I write these details not to be sarcastic, but to point out that trees and other life in the forest are part of a cycle of life and death. When you start to remove the dead trees, pretty soon there will not be the nutrients needed to maintain other life.

    One other side point while you are in those woods is hopefully you will have the oppurtunity to do it while there are no sounds coming from nearby logging machinary. It makes the experience much more interesting, the quiet that is.

    One other side thought is that it has been my experience that good business people find ways to keep their business operating when all the easy fruit has been picked, and they do it with out having to destroy the orchard in the process. I wonder if Jim the sawmill owner is looking for an easy scapegoat when he blaims his failed business on the “environmentalists”, rather then looking at what he could have done to make his business more sustainable. Seems if the Wall Street Journal was really interested in helping businesses, they might have done a little more investigation on that point.

    And one more post thought, fires in forests are not necessarily a bad thing, people may not like them, but the forests find them useful in their own ways.

    Thanks for your thoughts Amanda and I hope you can spend some time in the forest soon.


  • Tom Jablonski


    Not sure my earlier response got posted. I will repost it if it does not show up. But the link below is an interesting report on the impacts of the forest fires in yellowstone. In answer to your question about what I might see flying over a burned over area, a year or two after the fire, I think it would be quite a beautiful site.

    My thoughts for what they are worth.


  • Hi everyone.

    I’m looking for support to help preserve our worlds forests.

    You can find out more about what I’m trying to do to help at .

    If you find what im doing to be a good idea and would like to help I would be more than grateful if you could post a link to the site in any other forum/newsgroups/blogs etc that you use.

    Kind Regards

    William – Digitrees

  • Vicki Dunne

    This is a sad story of the policy dissonance in the forest debate. We are seeing much the same in Australia. Gradually state forest is being turned over to National Parks. The parks are expensive to maintain and are consequently not properly managed.

    In Australia national parks often become havens for feral animals – foxes, pigs and escaped domestic dogs and cats – which play havoc with the wildlife and escape into farmland to maul sheep and cattle and dig up crops. There is little or no willingness to undertake pest management.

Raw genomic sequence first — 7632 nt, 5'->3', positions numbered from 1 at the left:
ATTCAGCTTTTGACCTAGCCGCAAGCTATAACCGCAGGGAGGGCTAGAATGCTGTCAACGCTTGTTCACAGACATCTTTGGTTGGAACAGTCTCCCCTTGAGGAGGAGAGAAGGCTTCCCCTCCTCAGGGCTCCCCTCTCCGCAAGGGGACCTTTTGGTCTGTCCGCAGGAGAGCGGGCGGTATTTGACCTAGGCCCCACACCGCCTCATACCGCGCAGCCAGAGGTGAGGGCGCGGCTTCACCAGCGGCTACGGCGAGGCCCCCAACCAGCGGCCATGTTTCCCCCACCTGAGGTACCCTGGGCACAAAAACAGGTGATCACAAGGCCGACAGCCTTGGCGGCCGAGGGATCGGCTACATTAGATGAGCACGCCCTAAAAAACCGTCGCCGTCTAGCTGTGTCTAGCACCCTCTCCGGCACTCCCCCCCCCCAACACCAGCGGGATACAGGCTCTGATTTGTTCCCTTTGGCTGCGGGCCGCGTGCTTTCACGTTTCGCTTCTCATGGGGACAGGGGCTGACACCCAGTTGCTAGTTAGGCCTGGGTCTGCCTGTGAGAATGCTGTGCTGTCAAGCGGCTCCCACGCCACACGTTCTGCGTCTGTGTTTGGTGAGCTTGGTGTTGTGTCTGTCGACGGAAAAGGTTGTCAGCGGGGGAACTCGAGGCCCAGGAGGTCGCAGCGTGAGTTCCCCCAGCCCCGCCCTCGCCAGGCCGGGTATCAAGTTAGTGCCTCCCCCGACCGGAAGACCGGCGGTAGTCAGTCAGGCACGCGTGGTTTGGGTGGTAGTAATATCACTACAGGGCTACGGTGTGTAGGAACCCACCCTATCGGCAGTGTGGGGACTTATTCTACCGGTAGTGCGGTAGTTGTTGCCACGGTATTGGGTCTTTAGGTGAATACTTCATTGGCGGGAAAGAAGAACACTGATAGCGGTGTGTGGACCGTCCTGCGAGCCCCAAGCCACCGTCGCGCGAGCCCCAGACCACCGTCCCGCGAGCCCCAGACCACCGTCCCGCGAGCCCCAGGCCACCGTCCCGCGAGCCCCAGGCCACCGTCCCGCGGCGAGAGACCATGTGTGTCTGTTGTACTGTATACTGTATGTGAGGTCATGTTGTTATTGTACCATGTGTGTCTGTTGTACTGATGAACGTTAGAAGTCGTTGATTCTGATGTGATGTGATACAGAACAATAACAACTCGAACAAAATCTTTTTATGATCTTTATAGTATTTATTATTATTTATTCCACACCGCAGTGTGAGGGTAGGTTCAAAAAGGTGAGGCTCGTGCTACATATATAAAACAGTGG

On top of that there is no management of the trees and understorey in the parks. For millennia Australia was managed by fire but now it isn’t. Australia’s first inhabitants farmed with fire but the practices of the last 50 years in particular have seen a huge reforestation in areas.

    (This is not to say there has not been land cleared for farming and much of it inappropriately so.)
    One example of this would be the Pilliga Scrub, centred on Narrabri in western New South Wales (NSW). The NSW Government has decided that the 350,000 hectares of the Pilliga state forest will become national park.
    According to the experts in the Pilliga 150 years ago areas now thick with cypress were grassland or open box woodland. The cypress was suppressed by local aboriginals through the use of fire so what we are turning into national park is not pristine wilderness. The decision will have huge impacts on local timber communities and for anyone who might travel through the area they would be hard-pressed to see any real evedince of broadscale forestry activity.
    Gradually over the years state forest has been incorporated into parks. Logging has stopped. The bush has become inpenetrable and the result is devestating bushfires which are increasing in frequency and increasingly hard to manage because of the huge fuel loads behind them.
    We all have a lot to learn about managing forest for the economy and for the environment but I think the experience in both the US and Australia shows that the current approach is the wrong one.

    Vicki Dunne MLA
    Shadow Minister for the Environment
    Legislative Assembly of the Australian Capital Territory
    Canberra, Australia